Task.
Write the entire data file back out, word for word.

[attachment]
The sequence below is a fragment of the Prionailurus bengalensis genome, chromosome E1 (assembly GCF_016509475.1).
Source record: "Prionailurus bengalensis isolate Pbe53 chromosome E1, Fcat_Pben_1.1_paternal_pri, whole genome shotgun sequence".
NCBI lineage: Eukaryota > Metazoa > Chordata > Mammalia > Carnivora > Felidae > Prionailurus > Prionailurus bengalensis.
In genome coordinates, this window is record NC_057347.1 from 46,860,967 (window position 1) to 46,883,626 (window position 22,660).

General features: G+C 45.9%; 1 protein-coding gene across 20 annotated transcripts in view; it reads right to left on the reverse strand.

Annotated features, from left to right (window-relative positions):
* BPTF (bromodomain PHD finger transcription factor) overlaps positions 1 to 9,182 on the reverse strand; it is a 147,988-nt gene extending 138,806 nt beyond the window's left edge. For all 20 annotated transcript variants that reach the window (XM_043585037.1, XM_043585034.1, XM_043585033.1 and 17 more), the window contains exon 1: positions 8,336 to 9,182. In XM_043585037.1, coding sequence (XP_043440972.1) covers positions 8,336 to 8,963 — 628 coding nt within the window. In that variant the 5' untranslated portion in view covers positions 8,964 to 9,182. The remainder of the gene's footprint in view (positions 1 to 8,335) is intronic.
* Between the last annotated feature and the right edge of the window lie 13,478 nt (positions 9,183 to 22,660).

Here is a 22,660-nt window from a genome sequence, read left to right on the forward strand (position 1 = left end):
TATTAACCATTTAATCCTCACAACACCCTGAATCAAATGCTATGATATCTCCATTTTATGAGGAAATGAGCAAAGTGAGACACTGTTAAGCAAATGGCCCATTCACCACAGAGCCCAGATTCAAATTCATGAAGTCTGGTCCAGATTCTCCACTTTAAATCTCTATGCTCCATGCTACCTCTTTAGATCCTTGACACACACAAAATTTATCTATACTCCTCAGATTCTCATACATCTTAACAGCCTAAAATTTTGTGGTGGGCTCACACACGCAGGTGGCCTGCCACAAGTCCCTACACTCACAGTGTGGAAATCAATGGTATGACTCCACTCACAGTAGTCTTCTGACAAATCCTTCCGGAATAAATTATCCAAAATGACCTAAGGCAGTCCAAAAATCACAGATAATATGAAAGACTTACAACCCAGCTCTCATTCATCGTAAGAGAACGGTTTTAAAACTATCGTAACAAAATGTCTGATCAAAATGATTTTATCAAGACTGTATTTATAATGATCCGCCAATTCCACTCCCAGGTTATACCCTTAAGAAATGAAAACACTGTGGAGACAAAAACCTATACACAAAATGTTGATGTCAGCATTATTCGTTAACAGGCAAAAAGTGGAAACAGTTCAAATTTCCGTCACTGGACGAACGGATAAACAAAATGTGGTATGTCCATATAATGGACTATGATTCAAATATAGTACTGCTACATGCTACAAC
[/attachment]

The sequence below is a fragment of the Prionailurus bengalensis genome, chromosome E1 (assembly GCF_016509475.1).
Source record: "Prionailurus bengalensis isolate Pbe53 chromosome E1, Fcat_Pben_1.1_paternal_pri, whole genome shotgun sequence".
NCBI lineage: Eukaryota > Metazoa > Chordata > Mammalia > Carnivora > Felidae > Prionailurus > Prionailurus bengalensis.
In genome coordinates, this window is record NC_057347.1 from 46,860,967 (window position 1) to 46,883,626 (window position 22,660).

General features: G+C 45.9%; 1 protein-coding gene across 20 annotated transcripts in view; it reads right to left on the reverse strand.

Annotated features, from left to right (window-relative positions):
* BPTF (bromodomain PHD finger transcription factor) overlaps positions 1 to 9,182 on the reverse strand; it is a 147,988-nt gene extending 138,806 nt beyond the window's left edge. For all 20 annotated transcript variants that reach the window (XM_043585037.1, XM_043585034.1, XM_043585033.1 and 17 more), the window contains exon 1: positions 8,336 to 9,182. In XM_043585037.1, coding sequence (XP_043440972.1) covers positions 8,336 to 8,963 — 628 coding nt within the window. In that variant the 5' untranslated portion in view covers positions 8,964 to 9,182. The remainder of the gene's footprint in view (positions 1 to 8,335) is intronic.
* Between the last annotated feature and the right edge of the window lie 13,478 nt (positions 9,183 to 22,660).

Here is a 22,660-nt window from a genome sequence, read left to right on the forward strand (position 1 = left end):
TATTAACCATTTAATCCTCACAACACCCTGAATCAAATGCTATGATATCTCCATTTTATGAGGAAATGAGCAAAGTGAGACACTGTTAAGCAAATGGCCCATTCACCACAGAGCCCAGATTCAAATTCATGAAGTCTGGTCCAGATTCTCCACTTTAAATCTCTATGCTCCATGCTACCTCTTTAGATCCTTGACACACACAAAATTTATCTATACTCCTCAGATTCTCATACATCTTAACAGCCTAAAATTTTGTGGTGGGCTCACACACGCAGGTGGCCTGCCACAAGTCCCTACACTCACAGTGTGGAAATCAATGGTATGACTCCACTCACAGTAGTCTTCTGACAAATCCTTCCGGAATAAATTATCCAAAATGACCTAAGGCAGTCCAAAAATCACAGATAATATGAAAGACTTACAACCCAGCTCTCATTCATCGTAAGAGAACGGTTTTAAAACTATCGTAACAAAATGTCTGATCAAAATGATTTTATCAAGACTGTATTTATAATGATCCGCCAATTCCACTCCCAGGTTATACCCTTAAGAAATGAAAACACTGTGGAGACAAAAACCTATACACAAAATGTTGATGTCAGCATTATTCGTTAACAGGCAAAAAGTGGAAACAGTTCAAATTTCCGTCACTGGACGAACGGATAAACAAAATGTGGTATGTCCATATAATGGACTATGATTCAAATATAGTACTGCTACATGCTACAAC